### How Numbers Are Converted into Binary Ones and Zeros

There are many different counting systems in use today. One in common use is for eggs based on 12 or a dozen. There can be a half-dozen eggs, or three dozen, etc. The pound (weight) is another example. It is divided into 16 ounces.

The most common counting system however is the familiar decimal system, based on 10 digits. This is so common we don’t even think about it generally when we use it to balance our checkbook or figure the miles per gallon our car is getting.

### Computers are binary

**Computers** are made of tiny circuits that have many transistor “switches” that can either be on or off. This means the computer can only count in 2’s. Specifically, the only two digits the computer understands are one and zero.

Just as any number can be formed by combining ten digits (0,1,2,3,4,5,6,7,8 & 9) in the decimal system, any number can be formed by combining two digits (0 & 1) in the binary system. Here’s how:

### Places and Powers

The number 325 in our familiar decimal system means 3 hundreds, 2 tens (twenty) and 5 ones. The five is in the *ones place*, the two is in the *tens place* and the three is in the *hundreds place*. If the number had another digit to the left of the 3, this digit will signify the number of thousands and would be in the *thousands plac*e. Each of these places in a decimal number represents a power of ten.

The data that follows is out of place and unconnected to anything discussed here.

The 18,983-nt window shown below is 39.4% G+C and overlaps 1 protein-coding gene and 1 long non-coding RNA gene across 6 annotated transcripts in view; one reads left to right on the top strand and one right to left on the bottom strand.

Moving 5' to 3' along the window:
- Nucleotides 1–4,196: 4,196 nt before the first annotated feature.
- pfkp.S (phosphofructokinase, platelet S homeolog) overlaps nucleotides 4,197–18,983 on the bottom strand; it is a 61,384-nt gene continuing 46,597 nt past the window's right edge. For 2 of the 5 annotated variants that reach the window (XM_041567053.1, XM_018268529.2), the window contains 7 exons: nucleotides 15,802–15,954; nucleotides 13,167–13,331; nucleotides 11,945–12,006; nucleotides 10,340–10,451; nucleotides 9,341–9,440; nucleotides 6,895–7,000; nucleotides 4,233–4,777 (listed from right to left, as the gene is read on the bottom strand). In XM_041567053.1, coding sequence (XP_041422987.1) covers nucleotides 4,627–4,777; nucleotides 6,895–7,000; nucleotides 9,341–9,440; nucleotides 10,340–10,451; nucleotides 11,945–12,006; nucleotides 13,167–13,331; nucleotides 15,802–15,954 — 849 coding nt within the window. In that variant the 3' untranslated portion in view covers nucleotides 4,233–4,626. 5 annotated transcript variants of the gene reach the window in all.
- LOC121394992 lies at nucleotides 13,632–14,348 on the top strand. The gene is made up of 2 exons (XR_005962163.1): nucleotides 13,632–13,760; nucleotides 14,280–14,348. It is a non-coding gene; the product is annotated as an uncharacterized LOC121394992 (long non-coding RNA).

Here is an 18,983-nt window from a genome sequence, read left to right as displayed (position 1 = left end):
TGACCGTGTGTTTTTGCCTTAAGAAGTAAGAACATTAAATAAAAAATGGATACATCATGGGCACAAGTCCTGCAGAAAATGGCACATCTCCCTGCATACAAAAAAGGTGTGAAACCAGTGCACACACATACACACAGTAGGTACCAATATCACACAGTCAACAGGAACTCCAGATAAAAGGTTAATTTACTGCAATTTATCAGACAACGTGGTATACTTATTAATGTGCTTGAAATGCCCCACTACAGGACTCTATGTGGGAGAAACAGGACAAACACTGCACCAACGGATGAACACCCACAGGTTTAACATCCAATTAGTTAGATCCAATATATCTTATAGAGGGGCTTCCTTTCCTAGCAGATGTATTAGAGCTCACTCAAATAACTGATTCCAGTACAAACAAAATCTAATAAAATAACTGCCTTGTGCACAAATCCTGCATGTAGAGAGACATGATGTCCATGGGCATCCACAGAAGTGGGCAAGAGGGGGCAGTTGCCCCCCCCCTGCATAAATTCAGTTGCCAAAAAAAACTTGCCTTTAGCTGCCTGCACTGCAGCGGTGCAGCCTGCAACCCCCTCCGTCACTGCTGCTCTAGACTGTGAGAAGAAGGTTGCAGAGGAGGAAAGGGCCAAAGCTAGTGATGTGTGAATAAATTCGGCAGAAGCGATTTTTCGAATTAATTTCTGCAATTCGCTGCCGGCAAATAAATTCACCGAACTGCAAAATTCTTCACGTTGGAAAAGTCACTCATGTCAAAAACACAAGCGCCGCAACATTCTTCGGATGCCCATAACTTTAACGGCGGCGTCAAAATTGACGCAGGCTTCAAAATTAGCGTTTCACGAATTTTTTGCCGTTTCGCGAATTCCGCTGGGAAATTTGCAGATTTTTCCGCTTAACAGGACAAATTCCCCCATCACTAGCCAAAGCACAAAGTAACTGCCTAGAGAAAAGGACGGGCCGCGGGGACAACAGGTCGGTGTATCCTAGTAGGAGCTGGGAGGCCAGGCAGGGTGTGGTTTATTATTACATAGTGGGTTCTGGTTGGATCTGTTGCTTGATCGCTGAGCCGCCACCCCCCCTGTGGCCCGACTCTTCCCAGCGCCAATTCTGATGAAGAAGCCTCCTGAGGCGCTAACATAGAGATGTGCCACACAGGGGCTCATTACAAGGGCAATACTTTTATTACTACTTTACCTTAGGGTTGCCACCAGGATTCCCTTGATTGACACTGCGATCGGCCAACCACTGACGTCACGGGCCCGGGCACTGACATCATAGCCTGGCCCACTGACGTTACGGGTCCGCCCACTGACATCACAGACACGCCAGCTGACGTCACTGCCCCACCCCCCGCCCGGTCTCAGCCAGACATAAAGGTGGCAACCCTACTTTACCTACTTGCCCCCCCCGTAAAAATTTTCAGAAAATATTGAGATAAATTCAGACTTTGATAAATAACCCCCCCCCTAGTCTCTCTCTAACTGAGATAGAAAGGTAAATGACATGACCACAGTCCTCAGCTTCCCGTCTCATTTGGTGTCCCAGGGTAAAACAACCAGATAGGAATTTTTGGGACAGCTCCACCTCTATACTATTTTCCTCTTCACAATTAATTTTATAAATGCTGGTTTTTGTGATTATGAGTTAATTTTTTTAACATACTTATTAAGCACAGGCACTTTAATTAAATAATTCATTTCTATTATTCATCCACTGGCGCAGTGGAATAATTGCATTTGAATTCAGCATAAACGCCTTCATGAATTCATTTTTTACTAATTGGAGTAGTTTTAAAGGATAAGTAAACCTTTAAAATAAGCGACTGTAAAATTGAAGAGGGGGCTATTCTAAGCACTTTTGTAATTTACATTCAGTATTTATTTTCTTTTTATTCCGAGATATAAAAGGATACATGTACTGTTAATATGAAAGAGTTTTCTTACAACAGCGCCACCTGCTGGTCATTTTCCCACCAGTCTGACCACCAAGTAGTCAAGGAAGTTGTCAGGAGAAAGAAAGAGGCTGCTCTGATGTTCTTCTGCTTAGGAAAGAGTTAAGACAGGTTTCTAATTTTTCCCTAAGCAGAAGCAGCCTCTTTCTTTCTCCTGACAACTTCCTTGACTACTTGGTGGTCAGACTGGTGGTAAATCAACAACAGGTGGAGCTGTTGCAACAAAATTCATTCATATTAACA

Powers simply mean the number multiplied by itself. So the third power of ten is 10x10x10.

### Bases and Number Systems

The number that the system is based on is called the “base.” In our decimal system the base is 10. In the binary system the base is 2. An important thing to know is that the first digit (on the right) of a number is the base to the power of zero.

Any number to the zero power equals 1, regardless of how large or small that number is. 14323456 to the power of zero is the same as 4 to the power of zero. They both equal simply 1. That’s why the first (right) digit is the “ones” in any counting system… it is the base to the power of zero. In our example (325) the rightmost digit (5) represents 5 ten-to-the-zero-power’s or 5 ones.

### Powers of two

So, by knowing the powers of two (the base of the binary system) we can decipher any binary number or convert any decimal number into binary. The powers of two are very simple, they are just *two times two* the power-number of times. Two to the fifth power is 2x2x2x2x2 = 32.

### A simple example of Binary Notation

In binary notation 32 would be 100000. The *fifth power* digit in a number is the *sixth* digit from the right because the first (right) digit is the zero power, so there are five digits to the left of the first to get to the fifth power position.

### A more complex example of Binary Notation

The binary number 101 is, from left to right,

1 times 2 to the second power

+0 times 2 to the first power

+1 times 2 to the zero power, or

2×4+0x2+1×1 or

8+0+1 or

9 in the decimal system.

Other number systems that are commonly used in computer programming are hexadecimal and octal.